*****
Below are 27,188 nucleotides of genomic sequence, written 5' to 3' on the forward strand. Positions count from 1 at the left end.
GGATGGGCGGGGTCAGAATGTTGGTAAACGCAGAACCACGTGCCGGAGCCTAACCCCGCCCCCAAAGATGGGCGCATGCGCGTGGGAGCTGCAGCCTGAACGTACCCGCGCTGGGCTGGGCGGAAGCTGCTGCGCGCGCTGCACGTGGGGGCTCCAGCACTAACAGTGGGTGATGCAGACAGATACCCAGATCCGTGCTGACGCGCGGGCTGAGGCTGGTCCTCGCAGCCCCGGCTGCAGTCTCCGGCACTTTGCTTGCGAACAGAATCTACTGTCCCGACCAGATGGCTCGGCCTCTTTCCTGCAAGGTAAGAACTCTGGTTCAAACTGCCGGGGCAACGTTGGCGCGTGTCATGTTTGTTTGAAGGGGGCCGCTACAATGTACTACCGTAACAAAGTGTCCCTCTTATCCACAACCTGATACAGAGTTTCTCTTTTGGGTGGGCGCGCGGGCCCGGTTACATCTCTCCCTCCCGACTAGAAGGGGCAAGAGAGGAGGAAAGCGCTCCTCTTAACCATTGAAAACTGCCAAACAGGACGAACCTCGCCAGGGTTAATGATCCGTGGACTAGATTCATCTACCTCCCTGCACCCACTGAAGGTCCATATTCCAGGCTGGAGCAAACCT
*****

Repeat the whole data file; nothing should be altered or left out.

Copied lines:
Below are 27,188 nucleotides of genomic sequence, written 5' to 3' on the forward strand. Positions count from 1 at the left end.
GGATGGGCGGGGTCAGAATGTTGGTAAACGCAGAACCACGTGCCGGAGCCTAACCCCGCCCCCAAAGATGGGCGCATGCGCGTGGGAGCTGCAGCCTGAACGTACCCGCGCTGGGCTGGGCGGAAGCTGCTGCGCGCGCTGCACGTGGGGGCTCCAGCACTAACAGTGGGTGATGCAGACAGATACCCAGATCCGTGCTGACGCGCGGGCTGAGGCTGGTCCTCGCAGCCCCGGCTGCAGTCTCCGGCACTTTGCTTGCGAACAGAATCTACTGTCCCGACCAGATGGCTCGGCCTCTTTCCTGCAAGGTAAGAACTCTGGTTCAAACTGCCGGGGCAACGTTGGCGCGTGTCATGTTTGTTTGAAGGGGGCCGCTACAATGTACTACCGTAACAAAGTGTCCCTCTTATCCACAACCTGATACAGAGTTTCTCTTTTGGGTGGGCGCGCGGGCCCGGTTACATCTCTCCCTCCCGACTAGAAGGGGCAAGAGAGGAGGAAAGCGCTCCTCTTAACCATTGAAAACTGCCAAACAGGACGAACCTCGCCAGGGTTAATGATCCGTGGACTAGATTCATCTACCTCCCTGCACCCACTGAAGGTCCATATTCCAGGCTGGAGCAAACCT